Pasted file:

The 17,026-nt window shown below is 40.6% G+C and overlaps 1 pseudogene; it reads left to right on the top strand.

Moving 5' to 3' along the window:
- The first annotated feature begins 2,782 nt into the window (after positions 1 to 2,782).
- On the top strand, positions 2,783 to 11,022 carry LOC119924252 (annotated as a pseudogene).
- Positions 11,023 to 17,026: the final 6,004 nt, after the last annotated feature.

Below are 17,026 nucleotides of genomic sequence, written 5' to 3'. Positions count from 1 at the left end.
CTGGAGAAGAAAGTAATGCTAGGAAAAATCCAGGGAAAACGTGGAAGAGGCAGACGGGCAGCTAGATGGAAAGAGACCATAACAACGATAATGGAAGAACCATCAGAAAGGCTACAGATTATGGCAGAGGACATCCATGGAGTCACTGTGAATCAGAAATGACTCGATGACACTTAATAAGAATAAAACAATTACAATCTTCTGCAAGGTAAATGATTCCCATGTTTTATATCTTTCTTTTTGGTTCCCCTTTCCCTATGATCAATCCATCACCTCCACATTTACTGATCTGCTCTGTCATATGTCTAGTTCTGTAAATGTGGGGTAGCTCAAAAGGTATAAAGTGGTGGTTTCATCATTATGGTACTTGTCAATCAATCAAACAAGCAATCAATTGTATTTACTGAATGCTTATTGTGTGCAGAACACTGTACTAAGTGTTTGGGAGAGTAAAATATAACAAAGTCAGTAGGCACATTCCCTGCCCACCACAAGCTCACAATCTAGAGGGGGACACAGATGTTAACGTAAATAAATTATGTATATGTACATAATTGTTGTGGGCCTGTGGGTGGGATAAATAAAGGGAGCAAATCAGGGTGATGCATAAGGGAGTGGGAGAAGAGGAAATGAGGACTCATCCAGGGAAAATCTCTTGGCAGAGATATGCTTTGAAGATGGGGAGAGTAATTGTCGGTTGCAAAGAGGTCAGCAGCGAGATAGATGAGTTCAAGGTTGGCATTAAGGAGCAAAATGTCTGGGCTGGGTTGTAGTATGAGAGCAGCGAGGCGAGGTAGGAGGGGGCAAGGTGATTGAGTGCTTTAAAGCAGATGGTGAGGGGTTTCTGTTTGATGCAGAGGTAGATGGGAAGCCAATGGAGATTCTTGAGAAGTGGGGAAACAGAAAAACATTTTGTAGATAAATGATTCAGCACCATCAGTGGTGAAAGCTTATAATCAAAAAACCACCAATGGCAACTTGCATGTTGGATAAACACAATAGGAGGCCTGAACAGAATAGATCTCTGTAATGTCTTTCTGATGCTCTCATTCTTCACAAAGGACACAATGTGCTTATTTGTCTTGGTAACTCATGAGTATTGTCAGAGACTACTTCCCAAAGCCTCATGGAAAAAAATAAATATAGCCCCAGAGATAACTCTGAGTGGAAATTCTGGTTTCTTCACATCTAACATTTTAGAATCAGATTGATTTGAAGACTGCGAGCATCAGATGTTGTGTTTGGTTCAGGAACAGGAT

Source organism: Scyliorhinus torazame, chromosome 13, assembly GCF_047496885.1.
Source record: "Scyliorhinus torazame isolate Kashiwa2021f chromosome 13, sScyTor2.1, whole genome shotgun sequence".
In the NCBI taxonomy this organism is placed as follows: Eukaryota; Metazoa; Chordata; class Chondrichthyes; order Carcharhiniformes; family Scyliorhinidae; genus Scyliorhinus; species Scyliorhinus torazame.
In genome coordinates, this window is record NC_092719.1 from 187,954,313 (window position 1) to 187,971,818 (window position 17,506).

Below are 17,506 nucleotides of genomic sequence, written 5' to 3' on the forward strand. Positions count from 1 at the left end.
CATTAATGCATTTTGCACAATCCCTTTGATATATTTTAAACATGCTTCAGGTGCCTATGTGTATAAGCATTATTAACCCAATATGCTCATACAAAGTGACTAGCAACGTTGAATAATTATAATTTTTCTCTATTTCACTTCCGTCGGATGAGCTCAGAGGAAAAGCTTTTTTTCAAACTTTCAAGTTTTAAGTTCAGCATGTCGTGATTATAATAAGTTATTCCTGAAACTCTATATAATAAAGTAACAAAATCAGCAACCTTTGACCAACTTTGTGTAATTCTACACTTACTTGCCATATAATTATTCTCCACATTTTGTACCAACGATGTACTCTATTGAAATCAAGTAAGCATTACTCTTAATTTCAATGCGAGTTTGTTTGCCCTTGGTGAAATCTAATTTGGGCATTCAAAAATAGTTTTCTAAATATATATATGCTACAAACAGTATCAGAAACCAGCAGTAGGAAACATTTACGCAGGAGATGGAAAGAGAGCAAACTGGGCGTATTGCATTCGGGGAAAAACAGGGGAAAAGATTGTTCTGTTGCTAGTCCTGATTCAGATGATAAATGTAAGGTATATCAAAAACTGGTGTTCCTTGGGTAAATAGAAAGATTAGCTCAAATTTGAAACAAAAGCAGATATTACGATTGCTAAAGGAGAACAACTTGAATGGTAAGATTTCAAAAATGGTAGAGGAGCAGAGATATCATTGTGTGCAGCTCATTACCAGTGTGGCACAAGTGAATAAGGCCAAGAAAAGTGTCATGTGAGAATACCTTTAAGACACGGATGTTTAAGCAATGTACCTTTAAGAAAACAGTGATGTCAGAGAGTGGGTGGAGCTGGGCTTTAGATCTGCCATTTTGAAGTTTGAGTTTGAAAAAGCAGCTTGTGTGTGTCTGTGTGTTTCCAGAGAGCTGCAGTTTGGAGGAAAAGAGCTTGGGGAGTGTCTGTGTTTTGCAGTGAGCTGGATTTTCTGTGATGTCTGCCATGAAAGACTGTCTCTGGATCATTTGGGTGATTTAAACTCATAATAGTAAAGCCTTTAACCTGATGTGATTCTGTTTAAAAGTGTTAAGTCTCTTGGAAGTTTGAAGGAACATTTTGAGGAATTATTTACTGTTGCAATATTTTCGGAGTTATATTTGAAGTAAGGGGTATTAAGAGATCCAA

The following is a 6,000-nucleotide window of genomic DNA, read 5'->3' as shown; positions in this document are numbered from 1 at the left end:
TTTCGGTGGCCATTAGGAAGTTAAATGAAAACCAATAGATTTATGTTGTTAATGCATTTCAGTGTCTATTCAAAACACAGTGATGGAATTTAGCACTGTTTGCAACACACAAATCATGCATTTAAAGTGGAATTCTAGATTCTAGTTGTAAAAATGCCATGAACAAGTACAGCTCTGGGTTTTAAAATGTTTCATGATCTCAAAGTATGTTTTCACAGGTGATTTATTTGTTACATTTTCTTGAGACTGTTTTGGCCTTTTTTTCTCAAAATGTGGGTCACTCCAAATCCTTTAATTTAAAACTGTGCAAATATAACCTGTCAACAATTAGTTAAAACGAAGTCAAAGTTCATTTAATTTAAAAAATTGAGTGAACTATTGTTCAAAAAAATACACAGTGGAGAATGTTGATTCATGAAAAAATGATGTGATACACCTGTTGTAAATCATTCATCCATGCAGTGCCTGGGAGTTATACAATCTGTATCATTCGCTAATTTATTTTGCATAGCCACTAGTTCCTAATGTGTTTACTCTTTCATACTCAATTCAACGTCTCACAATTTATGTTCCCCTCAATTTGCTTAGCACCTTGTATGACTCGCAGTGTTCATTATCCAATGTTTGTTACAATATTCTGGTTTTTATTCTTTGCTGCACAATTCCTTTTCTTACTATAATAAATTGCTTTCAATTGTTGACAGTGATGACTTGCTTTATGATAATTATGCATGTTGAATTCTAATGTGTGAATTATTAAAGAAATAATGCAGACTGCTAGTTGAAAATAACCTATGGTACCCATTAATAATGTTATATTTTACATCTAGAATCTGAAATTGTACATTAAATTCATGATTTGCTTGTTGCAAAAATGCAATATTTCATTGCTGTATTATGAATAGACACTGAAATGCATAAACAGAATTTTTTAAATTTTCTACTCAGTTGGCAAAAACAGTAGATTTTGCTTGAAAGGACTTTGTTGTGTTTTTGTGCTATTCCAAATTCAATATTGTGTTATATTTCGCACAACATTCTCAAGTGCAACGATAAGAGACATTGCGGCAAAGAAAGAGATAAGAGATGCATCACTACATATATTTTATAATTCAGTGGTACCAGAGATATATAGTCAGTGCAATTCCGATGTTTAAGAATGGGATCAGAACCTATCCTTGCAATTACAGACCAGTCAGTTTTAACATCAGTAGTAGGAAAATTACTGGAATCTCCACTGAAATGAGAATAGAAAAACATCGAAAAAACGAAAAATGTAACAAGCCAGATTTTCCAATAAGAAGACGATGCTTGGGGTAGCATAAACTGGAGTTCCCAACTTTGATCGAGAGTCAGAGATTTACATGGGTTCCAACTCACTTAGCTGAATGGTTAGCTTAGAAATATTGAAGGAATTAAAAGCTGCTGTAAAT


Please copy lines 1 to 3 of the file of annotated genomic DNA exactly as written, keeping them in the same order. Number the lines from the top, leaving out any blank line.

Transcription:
The 17,026-nt window shown below is 40.6% G+C and overlaps 1 pseudogene; it reads left to right on the top strand.

Moving 5' to 3' along the window:
- The first annotated feature begins 2,782 nt into the window (after positions 1 to 2,782).